Hegemony and Scottish Independence Strategy: Towards a Radical Democratic Politics

Commiserations to the people of Scotland. The ironic doppelgänger of that big word ‘Independence’ that will flash like a painful strobe light when UKIP cut deeper into the political landscape of this undeniably divided kingdom next year will no doubt be a bitter and cruel pill to have to swallow. Whilst the queen will have been left happy that the care of the grounds of her holiday home will still be in the hands of her subjects, the ‘historic event’ of the referendum – as it will be endlessly called by the BBC (through the skin of their smirking teeth) – has narrowly missed its eventality, which must now remain latent in it.

Like in the case of Ireland, nationalism is a different word for Scotland to what it is for England and the Britain that believes itself to be ‘great’. For the latter the word carries so many overtones of imperialism, which – the empire having lost its burly and uncompromising might – now finds its most concentrated dilution in the consciousness of defence leagues and bloody nasty people fighting (imaginary wars) on the national front. For the former, however, it has to do with a recent history of exploitation without proper political representation, such as in Thatcher’s trial of the poll tax, or in the determination of the Tory party to retain the union for its own financial benefit, and to govern Scotland despite the fact that the Tories have no chance of being elected there. Indeed, Ireland’s centuries-long oppression was at the hands of an imperial Britain that hated it as much under republican as under monarchical rule. The situation is of course not the same in Scotland; the country is not militarily controlled by the English, nor are its national identifiers and pastimes banned, as Ireland’s were, but its main government – the government that its government ultimately has to answer to – is that of the United Kingdom as a whole, run by the Conservatives (the Lib Dems’ input into the so-called coalition not quite scratching the surface of being even tokenistic), which a quick glance at the 2010 general election results will show is in no way representative of Scotland’s political outlook. With an exception that proves the rule Tory blue stops before the border on the map of that election’s results.


As Kunal Modi put it: ‘for the first time in the life of any UK national under 40, t[his] referendum offer[ed] a real, tangible alternative to the centrist monotony of politics as dictated from on high by the moon-faced neoliberal twat parade currently housed in Westminster.’ Indeed, it was not only the idea of independence, but the referendum itself that offered a real, tangible alternative. The panic of the three main parties – bound in a tightknit hegemony – scurrying to make concessions to Scotland in the days running up to the referendum are testament to the referendum itself disrupting the usual order of political discourse. In the philosopher Jacques Rancière’s terms, the referendum shifted the ‘distribution of the sensible’; that is, the way that the discourse of power allots perceivable, fixed places to political entities. In the run-up to the referendum, these co-ordinates were disrupted. Scotland itself was no longer situated in a place comfortable to power, and moreover, the people themselves suddenly became a different political force: everybody knew the turn-out would be high, and that many more young people (including 16 and 17 year olds) would be voting. It is true that the SNP were leading the Yes campaign, but this was no guarantee of an SNP government after independence. Indeed, much of what was so exciting about the prospect of a Yes vote was the total unknowability of what might have come after. It was likely, of course, to be another liberal parliamentary democracy (though one markedly more equitable, socially democratic and less warmongering than the one Scotland is now stuck with), but such was the intense engagement here in politics that other political formations – based on such widespread direct engagement with democracy – became potentially possible.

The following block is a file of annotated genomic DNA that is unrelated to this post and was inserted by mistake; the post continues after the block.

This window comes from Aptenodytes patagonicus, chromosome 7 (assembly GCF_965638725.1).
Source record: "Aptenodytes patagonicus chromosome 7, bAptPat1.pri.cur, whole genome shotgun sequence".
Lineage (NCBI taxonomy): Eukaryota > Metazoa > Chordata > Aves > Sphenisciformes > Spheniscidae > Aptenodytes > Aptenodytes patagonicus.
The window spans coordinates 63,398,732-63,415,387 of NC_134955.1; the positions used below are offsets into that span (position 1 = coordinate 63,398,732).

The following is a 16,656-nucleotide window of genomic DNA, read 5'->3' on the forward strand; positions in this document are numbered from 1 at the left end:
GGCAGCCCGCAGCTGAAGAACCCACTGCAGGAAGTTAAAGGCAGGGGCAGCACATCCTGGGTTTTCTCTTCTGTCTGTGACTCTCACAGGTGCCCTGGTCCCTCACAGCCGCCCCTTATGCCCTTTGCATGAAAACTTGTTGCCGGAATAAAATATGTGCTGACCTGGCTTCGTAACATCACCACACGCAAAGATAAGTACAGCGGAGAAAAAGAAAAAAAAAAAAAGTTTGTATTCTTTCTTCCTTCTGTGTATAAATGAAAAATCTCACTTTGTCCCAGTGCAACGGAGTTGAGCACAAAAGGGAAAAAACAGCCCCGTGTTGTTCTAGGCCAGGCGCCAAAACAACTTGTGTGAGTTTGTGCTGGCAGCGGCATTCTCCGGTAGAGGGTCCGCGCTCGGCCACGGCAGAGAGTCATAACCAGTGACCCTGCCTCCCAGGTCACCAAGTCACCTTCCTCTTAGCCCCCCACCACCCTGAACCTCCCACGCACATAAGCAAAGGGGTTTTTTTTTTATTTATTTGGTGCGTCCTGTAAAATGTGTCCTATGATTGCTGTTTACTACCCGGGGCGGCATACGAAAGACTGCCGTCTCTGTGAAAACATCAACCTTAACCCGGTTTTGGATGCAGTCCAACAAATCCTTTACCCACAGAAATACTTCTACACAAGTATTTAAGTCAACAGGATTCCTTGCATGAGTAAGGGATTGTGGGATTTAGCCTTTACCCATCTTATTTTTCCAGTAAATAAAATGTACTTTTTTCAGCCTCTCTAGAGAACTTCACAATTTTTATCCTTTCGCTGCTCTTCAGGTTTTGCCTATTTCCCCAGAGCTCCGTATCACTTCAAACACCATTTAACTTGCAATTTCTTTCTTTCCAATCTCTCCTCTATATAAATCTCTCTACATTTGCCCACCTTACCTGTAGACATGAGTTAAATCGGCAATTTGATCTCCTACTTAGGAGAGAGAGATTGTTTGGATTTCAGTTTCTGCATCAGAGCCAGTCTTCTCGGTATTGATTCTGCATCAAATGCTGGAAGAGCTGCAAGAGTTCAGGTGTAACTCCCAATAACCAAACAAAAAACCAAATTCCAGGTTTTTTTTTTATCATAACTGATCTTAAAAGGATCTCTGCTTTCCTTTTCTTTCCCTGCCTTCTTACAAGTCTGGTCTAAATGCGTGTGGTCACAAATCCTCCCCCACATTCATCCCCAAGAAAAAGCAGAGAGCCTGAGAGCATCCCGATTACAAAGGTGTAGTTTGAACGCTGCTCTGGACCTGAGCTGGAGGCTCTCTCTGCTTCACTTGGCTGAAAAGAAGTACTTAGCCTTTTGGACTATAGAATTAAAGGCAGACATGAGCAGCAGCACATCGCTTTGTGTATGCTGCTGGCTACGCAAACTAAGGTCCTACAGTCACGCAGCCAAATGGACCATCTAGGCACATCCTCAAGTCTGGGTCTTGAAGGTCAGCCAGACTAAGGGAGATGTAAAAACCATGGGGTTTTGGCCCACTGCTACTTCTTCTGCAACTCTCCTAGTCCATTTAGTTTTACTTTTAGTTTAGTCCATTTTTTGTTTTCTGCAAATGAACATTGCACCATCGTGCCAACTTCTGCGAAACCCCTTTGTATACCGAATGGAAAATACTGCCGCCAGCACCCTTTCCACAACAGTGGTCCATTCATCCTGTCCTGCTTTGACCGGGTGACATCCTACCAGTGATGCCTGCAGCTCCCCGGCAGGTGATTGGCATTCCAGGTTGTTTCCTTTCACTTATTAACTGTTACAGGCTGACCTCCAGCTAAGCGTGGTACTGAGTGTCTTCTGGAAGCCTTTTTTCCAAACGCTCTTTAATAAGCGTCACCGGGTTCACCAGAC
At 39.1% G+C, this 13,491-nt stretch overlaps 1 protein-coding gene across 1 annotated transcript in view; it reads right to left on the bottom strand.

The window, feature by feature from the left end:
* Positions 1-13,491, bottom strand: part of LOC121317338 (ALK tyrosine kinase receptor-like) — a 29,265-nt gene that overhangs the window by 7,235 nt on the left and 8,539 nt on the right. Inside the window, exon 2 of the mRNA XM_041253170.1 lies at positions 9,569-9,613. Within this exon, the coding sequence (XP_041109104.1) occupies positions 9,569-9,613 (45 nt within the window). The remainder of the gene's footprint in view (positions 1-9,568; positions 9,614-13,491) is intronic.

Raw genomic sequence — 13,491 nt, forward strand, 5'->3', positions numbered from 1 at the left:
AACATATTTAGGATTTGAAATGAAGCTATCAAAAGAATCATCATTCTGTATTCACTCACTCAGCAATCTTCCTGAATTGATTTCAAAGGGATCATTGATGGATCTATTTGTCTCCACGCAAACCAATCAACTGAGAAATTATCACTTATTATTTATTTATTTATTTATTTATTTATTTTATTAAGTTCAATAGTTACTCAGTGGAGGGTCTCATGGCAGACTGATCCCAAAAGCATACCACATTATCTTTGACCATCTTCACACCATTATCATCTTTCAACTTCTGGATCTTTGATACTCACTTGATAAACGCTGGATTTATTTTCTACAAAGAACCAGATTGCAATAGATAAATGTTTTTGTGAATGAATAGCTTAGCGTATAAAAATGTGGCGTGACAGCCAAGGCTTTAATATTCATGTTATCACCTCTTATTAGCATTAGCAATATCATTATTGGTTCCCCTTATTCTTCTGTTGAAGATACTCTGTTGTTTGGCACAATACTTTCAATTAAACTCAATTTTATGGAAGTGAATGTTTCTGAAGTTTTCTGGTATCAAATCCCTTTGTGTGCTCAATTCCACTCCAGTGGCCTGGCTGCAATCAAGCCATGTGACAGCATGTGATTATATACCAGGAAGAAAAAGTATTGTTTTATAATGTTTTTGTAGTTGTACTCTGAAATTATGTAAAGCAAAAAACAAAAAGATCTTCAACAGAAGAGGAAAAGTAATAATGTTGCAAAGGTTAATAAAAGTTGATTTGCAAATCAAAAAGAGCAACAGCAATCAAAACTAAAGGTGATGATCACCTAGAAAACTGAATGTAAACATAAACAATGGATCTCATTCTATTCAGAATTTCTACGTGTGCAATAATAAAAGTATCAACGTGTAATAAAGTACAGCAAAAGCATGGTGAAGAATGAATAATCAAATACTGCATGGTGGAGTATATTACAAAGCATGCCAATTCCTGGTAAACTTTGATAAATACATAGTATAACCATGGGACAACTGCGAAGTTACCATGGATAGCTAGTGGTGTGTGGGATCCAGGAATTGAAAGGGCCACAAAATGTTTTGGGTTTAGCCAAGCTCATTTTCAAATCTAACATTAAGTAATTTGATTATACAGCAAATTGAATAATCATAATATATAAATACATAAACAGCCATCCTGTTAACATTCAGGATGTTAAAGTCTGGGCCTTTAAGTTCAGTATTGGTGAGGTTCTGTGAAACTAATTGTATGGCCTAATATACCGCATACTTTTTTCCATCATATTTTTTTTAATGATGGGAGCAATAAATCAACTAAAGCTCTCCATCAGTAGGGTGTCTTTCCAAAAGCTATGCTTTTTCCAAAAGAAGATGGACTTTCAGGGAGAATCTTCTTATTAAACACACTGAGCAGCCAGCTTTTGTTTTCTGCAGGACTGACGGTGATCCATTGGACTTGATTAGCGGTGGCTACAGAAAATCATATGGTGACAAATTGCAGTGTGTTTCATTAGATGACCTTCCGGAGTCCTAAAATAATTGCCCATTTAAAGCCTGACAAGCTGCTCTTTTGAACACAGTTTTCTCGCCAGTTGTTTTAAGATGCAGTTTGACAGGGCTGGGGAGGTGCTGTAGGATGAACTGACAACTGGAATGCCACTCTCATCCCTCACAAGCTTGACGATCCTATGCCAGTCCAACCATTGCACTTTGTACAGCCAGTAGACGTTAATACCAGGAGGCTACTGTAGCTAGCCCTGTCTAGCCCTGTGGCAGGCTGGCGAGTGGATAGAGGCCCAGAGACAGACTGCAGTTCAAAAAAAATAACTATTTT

It was in the face of a much wider, more truly democratic politics that the three main parties had to make such huge concessions. They had to pay lip service to this truly democratic possibility in order to close it down. Sadly it seems to have worked. There is no guarantee that their ‘vow’ will be upheld (both the Tories and the Lib Dems have broken major, abstract promises they made before the general election). This vow, even as it stands, ensures that the new distribution of the sensible will be returned to its previous co-ordinates. The vow ensures the continuation of liberal parliamentary democracy, ultimately controlled by Westminster.

The challenge now then is to ensure that the new political subjectivisation and new political experiences of the Scottish people remain open, that the co-ordinates remain redistributed, outside of the authority of the political elite. Even with a no vote this moment of democracy can be kept open precisely because the people as a whole engaged in it. If that political engagement can be sustained, then the discourse of politicians – now held much more directly to account – must also radically have to alter. The redistribution of the sensible can alter politics just as much as nations and peoples. This will be a hard task though. Already the media, the government and big business are moving to restore the old order of things. We are immediately told that this no vote was justified because it has stabilised markets. The message here is ultimately, and as it is perennially: ‘don’t get too democratic in future because the markets might crash’!


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